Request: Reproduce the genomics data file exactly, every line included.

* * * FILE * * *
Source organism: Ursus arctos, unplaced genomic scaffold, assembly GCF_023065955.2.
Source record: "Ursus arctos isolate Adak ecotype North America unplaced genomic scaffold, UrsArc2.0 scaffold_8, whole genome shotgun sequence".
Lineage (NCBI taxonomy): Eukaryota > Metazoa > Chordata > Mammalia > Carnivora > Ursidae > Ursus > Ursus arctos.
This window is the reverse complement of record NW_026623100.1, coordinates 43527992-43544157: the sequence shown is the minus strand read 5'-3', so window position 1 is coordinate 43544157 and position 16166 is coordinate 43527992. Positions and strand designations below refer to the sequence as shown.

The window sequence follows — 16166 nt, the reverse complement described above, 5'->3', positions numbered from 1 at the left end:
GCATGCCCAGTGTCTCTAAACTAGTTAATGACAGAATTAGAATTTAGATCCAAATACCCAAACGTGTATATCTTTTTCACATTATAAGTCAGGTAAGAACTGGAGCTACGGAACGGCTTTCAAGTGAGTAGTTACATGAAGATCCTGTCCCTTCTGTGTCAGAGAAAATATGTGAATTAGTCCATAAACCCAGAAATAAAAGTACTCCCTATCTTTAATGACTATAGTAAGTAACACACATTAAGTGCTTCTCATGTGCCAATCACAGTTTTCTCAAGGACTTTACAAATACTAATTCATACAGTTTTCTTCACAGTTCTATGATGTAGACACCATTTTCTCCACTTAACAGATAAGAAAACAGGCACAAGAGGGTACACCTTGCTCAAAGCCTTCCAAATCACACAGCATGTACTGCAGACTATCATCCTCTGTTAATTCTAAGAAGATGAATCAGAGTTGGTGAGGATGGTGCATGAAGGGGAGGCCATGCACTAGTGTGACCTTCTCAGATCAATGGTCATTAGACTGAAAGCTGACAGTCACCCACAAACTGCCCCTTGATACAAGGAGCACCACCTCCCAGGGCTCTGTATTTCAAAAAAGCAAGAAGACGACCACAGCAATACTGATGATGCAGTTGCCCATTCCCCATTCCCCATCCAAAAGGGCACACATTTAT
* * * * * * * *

Source organism: Ursus arctos, unplaced genomic scaffold, assembly GCF_023065955.2.
Source record: "Ursus arctos isolate Adak ecotype North America unplaced genomic scaffold, UrsArc2.0 scaffold_8, whole genome shotgun sequence".
Lineage (NCBI taxonomy): Eukaryota > Metazoa > Chordata > Mammalia > Carnivora > Ursidae > Ursus > Ursus arctos.
This window is the reverse complement of record NW_026623100.1, coordinates 43527992-43544157: the sequence shown is the minus strand read 5'-3', so window position 1 is coordinate 43544157 and position 16166 is coordinate 43527992. Positions and strand designations below refer to the sequence as shown.

The window sequence follows — 16166 nt, the reverse complement described above, 5'->3', positions numbered from 1 at the left end:
GCATGCCCAGTGTCTCTAAACTAGTTAATGACAGAATTAGAATTTAGATCCAAATACCCAAACGTGTATATCTTTTTCACATTATAAGTCAGGTAAGAACTGGAGCTACGGAACGGCTTTCAAGTGAGTAGTTACATGAAGATCCTGTCCCTTCTGTGTCAGAGAAAATATGTGAATTAGTCCATAAACCCAGAAATAAAAGTACTCCCTATCTTTAATGACTATAGTAAGTAACACACATTAAGTGCTTCTCATGTGCCAATCACAGTTTTCTCAAGGACTTTACAAATACTAATTCATACAGTTTTCTTCACAGTTCTATGATGTAGACACCATTTTCTCCACTTAACAGATAAGAAAACAGGCACAAGAGGGTACACCTTGCTCAAAGCCTTCCAAATCACACAGCATGTACTGCAGACTATCATCCTCTGTTAATTCTAAGAAGATGAATCAGAGTTGGTGAGGATGGTGCATGAAGGGGAGGCCATGCACTAGTGTGACCTTCTCAGATCAATGGTCATTAGACTGAAAGCTGACAGTCACCCACAAACTGCCCCTTGATACAAGGAGCACCACCTCCCAGGGCTCTGTATTTCAAAAAAGCAAGAAGACGACCACAGCAATACTGATGATGCAGTTGCCCATTCCCCATTCCCCATCCAAAAGGGCACACATTTAT